Alex Hetherington, 'Review' (The List, 05/03/2009)
Jimmy Robert’s practice focusing on the fragility of representation is so intelligently rendered and meticulous it makes you want to swoon. This show, his first in Scotland, presents his image-object and performance work in a neat gathering of simple actions and considered arrangements that underlie the artist’s relationship with surface, the pictorial, material and the physical.
Robert is preoccupied with the flat image surface, which he manipulates – cutting, tearing, folding – to give it a dimensional quality, before returning the resulting forms to the image plane. This communication between a recorded moment and the tangible, is central to his annotations on representation.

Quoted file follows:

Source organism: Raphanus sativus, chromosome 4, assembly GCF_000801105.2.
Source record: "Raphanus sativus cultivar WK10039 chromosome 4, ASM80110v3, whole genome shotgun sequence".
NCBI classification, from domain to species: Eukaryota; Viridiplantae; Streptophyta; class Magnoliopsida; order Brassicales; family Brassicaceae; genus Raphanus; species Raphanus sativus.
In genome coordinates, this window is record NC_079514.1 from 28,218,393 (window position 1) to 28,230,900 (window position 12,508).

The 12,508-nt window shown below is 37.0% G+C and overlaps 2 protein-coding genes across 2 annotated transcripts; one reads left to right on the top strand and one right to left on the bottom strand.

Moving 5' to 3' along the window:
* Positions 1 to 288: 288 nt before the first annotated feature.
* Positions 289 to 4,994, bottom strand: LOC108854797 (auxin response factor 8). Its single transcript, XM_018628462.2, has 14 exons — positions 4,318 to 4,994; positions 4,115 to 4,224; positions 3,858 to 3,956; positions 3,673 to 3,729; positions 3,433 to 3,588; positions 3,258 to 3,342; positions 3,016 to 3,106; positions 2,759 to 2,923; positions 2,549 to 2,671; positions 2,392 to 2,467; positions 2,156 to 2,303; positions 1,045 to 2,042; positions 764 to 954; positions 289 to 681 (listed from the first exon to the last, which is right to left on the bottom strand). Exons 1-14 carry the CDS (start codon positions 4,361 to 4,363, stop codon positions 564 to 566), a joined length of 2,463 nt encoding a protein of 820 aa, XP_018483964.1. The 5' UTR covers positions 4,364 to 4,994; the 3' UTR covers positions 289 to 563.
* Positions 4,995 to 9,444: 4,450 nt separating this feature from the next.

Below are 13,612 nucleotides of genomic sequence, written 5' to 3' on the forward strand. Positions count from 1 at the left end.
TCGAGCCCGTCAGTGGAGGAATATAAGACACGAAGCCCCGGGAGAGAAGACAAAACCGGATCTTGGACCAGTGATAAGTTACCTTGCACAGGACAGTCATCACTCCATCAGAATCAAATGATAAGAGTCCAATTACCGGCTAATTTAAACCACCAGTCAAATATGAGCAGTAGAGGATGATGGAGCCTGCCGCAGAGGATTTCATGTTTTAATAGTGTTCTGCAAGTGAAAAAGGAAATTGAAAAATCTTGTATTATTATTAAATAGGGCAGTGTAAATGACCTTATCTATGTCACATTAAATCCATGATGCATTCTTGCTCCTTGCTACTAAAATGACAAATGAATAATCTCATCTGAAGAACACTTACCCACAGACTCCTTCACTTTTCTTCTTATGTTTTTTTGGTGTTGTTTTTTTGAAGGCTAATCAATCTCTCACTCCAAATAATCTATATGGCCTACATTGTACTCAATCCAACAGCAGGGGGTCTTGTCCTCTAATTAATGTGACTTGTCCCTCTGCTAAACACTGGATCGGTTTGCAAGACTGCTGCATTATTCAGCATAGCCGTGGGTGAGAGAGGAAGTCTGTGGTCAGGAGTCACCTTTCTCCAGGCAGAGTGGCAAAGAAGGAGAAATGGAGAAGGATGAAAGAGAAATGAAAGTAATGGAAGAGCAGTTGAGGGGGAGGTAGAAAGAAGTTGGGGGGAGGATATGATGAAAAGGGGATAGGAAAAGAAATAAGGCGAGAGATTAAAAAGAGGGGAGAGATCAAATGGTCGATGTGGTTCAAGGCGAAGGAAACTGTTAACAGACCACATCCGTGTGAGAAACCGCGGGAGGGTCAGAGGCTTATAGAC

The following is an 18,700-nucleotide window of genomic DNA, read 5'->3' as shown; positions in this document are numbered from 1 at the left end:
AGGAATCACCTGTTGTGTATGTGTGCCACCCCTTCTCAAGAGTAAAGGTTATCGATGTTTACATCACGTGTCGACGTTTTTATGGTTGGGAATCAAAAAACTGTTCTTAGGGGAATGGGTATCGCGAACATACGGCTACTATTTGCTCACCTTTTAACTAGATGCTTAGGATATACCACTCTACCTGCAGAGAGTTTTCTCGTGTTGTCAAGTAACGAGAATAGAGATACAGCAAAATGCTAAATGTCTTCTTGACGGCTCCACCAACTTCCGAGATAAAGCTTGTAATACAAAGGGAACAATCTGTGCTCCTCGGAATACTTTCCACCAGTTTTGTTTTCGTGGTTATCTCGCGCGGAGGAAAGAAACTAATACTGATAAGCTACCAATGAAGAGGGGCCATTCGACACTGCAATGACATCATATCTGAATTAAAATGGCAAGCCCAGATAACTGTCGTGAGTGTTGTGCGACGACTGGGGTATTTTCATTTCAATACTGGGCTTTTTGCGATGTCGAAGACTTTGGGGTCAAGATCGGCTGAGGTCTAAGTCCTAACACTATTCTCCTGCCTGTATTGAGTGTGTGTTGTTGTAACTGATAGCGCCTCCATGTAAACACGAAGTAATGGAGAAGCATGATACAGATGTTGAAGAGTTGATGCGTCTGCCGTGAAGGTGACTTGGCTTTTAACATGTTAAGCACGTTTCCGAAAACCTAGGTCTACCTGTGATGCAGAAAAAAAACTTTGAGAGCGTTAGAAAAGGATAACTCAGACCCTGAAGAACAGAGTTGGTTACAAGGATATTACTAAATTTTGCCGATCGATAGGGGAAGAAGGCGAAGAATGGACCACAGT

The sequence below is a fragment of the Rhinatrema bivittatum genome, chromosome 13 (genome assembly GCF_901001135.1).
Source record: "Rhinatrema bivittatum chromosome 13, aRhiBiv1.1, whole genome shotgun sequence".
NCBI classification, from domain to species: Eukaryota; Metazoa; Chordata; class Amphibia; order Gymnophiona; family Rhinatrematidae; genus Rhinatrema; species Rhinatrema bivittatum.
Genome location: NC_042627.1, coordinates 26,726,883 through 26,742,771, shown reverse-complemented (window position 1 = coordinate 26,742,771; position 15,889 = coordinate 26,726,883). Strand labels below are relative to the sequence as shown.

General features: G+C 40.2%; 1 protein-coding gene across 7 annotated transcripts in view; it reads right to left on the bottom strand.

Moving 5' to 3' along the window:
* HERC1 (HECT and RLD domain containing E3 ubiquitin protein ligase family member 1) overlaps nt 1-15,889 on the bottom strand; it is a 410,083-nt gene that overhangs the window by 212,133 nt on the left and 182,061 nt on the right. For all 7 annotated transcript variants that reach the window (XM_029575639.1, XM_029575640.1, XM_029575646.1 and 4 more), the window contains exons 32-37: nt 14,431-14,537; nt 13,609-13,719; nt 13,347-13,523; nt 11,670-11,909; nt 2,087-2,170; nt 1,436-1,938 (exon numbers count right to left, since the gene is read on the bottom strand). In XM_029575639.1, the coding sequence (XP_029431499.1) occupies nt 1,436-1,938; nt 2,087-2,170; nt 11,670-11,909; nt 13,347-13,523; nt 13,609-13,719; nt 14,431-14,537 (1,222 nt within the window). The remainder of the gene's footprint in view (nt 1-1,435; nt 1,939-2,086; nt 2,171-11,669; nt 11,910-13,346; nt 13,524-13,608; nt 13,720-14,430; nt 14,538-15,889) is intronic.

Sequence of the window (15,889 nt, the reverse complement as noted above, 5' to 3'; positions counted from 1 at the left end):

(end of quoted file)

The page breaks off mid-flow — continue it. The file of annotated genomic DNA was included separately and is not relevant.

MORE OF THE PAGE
‘Untitled’ (2005) presents a photograph of a black teenager on leather sofa alongside a postcard of a painting of a Caucasian Edwardian woman. Her elegant attire is lifted from the page symbolized as pristine sheets of tracing paper alongside a creased, folded, discarded sheet hiding his face; meanwhile a slice of leather upholstery is lifted from the image, and awkwardly placed at a distance on an adjacent wall. It is perfumed, suggesting an overlap between feminine and masculine and an evocative correspondence between representations of black and white. The other works are similarly attuned: though his sculptural interventions, with this image’s potent yet ephemeral and elusive condition.